I was very fortunate this past week to be interviewed by arts stalwart Cyrus Webb on his popular radio podcast ConversationsLIVE. The interview was about The Glass Gauntlet, the newest entry in the Blood Guard series, and also about the way story can empower young readers. The link to the episode is here. Host Cyrus Webb welcomes author Carter Roy to #ConversationsLIVE to discuss his literary journey and book 2 in THE BLOOD GUARD series called THE GLASS GAUNTLET.
As the last of these updates about the happy news of spring, I thought I would end with a reader’s award that The Blood Guard has actually won. That’s right, the students of Northern Ireland—by all accounts a pitilessly discerning, astonishingly good-looking bunch of world-caliber intelligence—have chosen The Blood Guard from among a field of six novels to receive the 2015 Northern Ireland Book Award. This news made me feebleminded with happiness. It’s not just because I love
And the happy news just keeps rolling in! I just received notice that The Blood Guard has popped up on the South Dakota Library Association’s annual list of finalists for their Young Adult Reading Program Award. Beginning with Teen Reads week this October, students are invited to rate the nominated titles with a score of 1 to 5. Those votes help determine the winner come next spring. It is an honor to be counted among the dozen blisteringly good nominees for this middle-grade
I don’t want to boast, but I had a very good spring and early summer. (Okay, maybe I want to boast a tiny bit.) Chief among the reasons for my happiness were notifications that The Blood Guard had been nominated for several state reading awards—including for the 2015-16 Maine Student Book Award! It may be a cliché to say that it is an honor just to be nominated, but in terms of state awards, that is truly the case: Each year, a short list of books is nominated in each state,
Yet another reason for my twitchy brimming-over-with-joy state these past several months was this grand good news: The Blood Guard has been nominated for the 2015-16 Iowa Children’s Choice Award! Iowa—home of the most renown writing program in the United States, site of the earliest contests in our presidential elections, and residence of some of the most discerning student readers in the land. As I wrote below (in my post about The Blood Guard being nominated in Maine), chil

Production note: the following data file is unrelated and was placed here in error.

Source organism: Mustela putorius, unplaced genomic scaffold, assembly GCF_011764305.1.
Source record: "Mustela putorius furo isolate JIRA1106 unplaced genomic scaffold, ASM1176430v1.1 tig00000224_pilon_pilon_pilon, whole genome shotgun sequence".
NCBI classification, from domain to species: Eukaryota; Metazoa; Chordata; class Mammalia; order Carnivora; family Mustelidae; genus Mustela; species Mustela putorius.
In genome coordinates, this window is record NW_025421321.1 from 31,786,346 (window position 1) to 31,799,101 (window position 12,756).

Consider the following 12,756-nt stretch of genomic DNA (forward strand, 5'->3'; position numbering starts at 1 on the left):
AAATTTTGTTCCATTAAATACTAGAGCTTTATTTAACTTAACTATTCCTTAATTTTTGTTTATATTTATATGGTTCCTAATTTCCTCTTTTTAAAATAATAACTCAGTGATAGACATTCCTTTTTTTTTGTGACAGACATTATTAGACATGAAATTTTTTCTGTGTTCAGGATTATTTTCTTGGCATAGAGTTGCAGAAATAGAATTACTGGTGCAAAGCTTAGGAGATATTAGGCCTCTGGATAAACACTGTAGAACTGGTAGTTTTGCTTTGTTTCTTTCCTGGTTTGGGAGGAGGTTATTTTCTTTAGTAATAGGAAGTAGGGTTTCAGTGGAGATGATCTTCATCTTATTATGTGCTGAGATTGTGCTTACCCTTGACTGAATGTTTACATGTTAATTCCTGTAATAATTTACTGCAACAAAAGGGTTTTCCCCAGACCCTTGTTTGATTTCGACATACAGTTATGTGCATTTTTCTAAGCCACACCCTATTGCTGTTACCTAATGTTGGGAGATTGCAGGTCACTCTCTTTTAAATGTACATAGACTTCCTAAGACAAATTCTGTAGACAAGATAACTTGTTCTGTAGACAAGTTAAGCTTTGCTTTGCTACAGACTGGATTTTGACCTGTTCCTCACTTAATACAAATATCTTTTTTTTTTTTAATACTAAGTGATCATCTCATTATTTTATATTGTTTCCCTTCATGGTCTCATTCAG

The third wonder of this spring was learning that The Blood Guard has been nominated for Utah’s 2015-16 Beehive Book Award. Like the Iowa Children’s Choice Award and the Maine Student Book Award, this award is voted upon by students across the great state of Utah after a year spent reading the ten nominees. And like those other awards I’ve mentioned, just knowing that The Blood Guard is going to be read and talked about by the very readers it was written for makes me happier
If you’ve read any interviews with me, you may know of my love for the novels of Edgar Rice Burroughs. He was the creator not just of Tarzan, Lord of the Apes, but also of John Carter of Mars; the land that time forgot called Caspak; the world within the hollow Earth called Pellucidar; as well as dozens of novels about other people and places besides. His novels were wildly popular during his lifetime, and for good reason: They are breathtaking adventure stories written with
A very good question. If you are one of those blessed souls who visited carterroybooks.com sometime in the past, you’ll remember a colorful (though sketchily designed) site lived here—one with a biography of yours truly, quizzes, descriptions of weaponry and lore from the books, pages for educators, and much more. And now that site is gone. What happened? you may wonder. Was the site attacked by Chinese hackers? Agent Smith from The Matrix? The fsociety team from Mr. Robot? C